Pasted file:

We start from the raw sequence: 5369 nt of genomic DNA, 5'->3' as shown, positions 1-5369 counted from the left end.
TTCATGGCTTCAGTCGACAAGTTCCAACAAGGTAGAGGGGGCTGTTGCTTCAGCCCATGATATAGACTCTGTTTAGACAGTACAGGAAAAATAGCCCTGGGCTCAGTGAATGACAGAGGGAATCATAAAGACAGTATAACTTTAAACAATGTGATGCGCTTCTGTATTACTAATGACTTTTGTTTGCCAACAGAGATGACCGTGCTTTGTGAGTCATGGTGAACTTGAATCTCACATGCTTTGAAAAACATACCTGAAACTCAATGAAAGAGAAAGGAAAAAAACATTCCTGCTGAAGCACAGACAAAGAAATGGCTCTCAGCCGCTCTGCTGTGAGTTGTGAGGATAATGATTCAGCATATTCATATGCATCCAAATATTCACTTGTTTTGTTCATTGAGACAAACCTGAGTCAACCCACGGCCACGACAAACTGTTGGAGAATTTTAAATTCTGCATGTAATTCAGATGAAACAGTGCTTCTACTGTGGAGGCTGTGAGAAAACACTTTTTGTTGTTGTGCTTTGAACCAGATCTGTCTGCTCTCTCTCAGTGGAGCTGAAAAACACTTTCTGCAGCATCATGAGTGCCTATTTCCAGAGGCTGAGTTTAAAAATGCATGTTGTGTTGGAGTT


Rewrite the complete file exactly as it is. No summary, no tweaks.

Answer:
We start from the raw sequence: 5369 nt of genomic DNA, 5'->3' as shown, positions 1-5369 counted from the left end.
TTCATGGCTTCAGTCGACAAGTTCCAACAAGGTAGAGGGGGCTGTTGCTTCAGCCCATGATATAGACTCTGTTTAGACAGTACAGGAAAAATAGCCCTGGGCTCAGTGAATGACAGAGGGAATCATAAAGACAGTATAACTTTAAACAATGTGATGCGCTTCTGTATTACTAATGACTTTTGTTTGCCAACAGAGATGACCGTGCTTTGTGAGTCATGGTGAACTTGAATCTCACATGCTTTGAAAAACATACCTGAAACTCAATGAAAGAGAAAGGAAAAAAACATTCCTGCTGAAGCACAGACAAAGAAATGGCTCTCAGCCGCTCTGCTGTGAGTTGTGAGGATAATGATTCAGCATATTCATATGCATCCAAATATTCACTTGTTTTGTTCATTGAGACAAACCTGAGTCAACCCACGGCCACGACAAACTGTTGGAGAATTTTAAATTCTGCATGTAATTCAGATGAAACAGTGCTTCTACTGTGGAGGCTGTGAGAAAACACTTTTTGTTGTTGTGCTTTGAACCAGATCTGTCTGCTCTCTCTCAGTGGAGCTGAAAAACACTTTCTGCAGCATCATGAGTGCCTATTTCCAGAGGCTGAGTTTAAAAATGCATGTTGTGTTGGAGTT